This, friends, is the National Zoo's 6-day-old baby panda cub hollering, looking full-bellied, and giving hope to everyone rooting for the fragile little creature and its 233-pound mother.
This video, taken at 3:37 a.m., shows mom Mei Xiang gently placing the cub on her den floor. Keepers spotted the cub's round belly, which, the zoo said in a press release, "indicates to the panda team that it is nursing well. Also, the cub has a great set of lungs. There is a lot of squawking until Mei carefully picks the cub up again and cradles it."
The zoo also said that Mei drank 56 oz. on Thursday, "which is a good sign that she's doing well," and that keepers and vets are monitoring mom and baby.
The big noises that baby is making using its great lungs sound especially sweet, since the cub Mei Xiang gave birth to in 2012 died after six days.
While we keep our fingers crossed for this little cub, read more about D.C.'s two pandas' reproductive difficulty in The New Yorker. Here's a taste:
David Wildt, the head of the Center for Species Survival at the National Zoo, in Washington, D.C., told me, “Some pandas know how to have sex, and some don’t.” The pair at the National Zoo—Tian Tian (male) and Mei Xiang (female)—don’t. They have been together at the zoo since 2000, but until last week they had produced just two cubs, both by artificial insemination, and one of these had died. At the end of last week, Mei Xiang gave birth for a third time, live on one of the zoo’s panda Webcams.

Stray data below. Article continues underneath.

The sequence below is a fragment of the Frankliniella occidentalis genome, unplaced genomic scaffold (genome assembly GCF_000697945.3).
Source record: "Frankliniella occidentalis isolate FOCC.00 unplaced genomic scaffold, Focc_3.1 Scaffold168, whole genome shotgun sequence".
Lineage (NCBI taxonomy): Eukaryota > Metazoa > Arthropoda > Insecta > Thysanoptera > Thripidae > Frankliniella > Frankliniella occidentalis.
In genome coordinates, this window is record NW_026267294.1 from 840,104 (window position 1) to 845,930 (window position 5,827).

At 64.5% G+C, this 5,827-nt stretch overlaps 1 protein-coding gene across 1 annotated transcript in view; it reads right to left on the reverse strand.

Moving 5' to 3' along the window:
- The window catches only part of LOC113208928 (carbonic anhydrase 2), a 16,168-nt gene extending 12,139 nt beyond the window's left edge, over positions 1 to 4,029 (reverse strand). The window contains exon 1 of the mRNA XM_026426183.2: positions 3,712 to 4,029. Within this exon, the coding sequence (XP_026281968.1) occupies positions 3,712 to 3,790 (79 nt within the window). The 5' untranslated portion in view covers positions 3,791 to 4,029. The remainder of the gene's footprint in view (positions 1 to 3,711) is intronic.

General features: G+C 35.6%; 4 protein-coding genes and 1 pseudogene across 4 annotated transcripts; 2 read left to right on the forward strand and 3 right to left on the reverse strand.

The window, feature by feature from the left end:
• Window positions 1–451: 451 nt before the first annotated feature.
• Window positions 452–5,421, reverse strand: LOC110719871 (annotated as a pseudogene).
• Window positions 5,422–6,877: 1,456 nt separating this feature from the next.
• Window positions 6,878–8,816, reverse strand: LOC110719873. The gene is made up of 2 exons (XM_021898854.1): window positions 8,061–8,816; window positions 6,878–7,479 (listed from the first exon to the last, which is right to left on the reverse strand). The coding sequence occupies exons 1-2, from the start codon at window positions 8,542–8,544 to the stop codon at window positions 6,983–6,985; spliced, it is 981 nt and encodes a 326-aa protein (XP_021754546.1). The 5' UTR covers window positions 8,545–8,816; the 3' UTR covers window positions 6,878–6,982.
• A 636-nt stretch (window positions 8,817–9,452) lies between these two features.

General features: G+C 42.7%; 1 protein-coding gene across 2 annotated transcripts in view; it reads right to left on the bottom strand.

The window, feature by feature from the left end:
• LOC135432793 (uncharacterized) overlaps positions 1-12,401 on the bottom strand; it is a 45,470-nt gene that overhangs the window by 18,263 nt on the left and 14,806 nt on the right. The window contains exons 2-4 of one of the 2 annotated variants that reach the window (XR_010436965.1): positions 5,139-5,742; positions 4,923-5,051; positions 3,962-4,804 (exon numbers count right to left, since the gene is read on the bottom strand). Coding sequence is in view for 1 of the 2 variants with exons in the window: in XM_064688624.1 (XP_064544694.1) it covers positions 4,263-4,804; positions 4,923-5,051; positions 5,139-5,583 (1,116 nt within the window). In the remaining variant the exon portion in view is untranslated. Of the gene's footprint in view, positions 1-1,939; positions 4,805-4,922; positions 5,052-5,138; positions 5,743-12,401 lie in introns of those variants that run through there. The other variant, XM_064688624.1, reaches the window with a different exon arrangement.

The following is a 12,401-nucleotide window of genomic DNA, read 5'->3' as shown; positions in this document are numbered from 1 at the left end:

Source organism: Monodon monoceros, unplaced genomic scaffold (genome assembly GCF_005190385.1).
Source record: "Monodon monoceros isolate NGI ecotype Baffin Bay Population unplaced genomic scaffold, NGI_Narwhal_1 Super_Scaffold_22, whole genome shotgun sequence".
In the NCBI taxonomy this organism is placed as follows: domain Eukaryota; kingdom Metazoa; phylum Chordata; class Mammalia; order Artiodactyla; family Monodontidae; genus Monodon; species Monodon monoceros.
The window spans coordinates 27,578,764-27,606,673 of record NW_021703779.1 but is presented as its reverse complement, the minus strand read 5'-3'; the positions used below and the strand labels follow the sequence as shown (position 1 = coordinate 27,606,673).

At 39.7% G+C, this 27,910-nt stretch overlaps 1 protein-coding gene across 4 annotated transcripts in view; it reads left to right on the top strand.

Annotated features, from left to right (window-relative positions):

The latest arrival is also the product of artificial insemination. As Wildt described it to me, Tian Tian and Mei Xiang are simply “reproductively incompetent.” A key difficulty is that Mei Xiang places herself in what he called “pancake position”—flat on her stomach, legs outstretched—and Tian Tian isn’t assertive enough to lift her off the ground. Rather than mounting from behind or pulling her toward his lap, he steps onto her back and stands there like a man who has just opened a large box from Ikea and has no idea what to do next.
Unassertive Tian Tian -- one of two pandas who may be the father of Mei Xiang's new cub; her artificial insemination with two pandas' sperm was live tweeted this past spring -- celebrated his 16th birthday this week.
Tian Tian may not be the most successful breeder, and he may help inspire bizarrely vehement anti-panda tirades like the one published earlier this week in Bloomberg, but he was still given a special present:
Keep squawking, little panda baby, and enjoy your frozen car, birthday boy!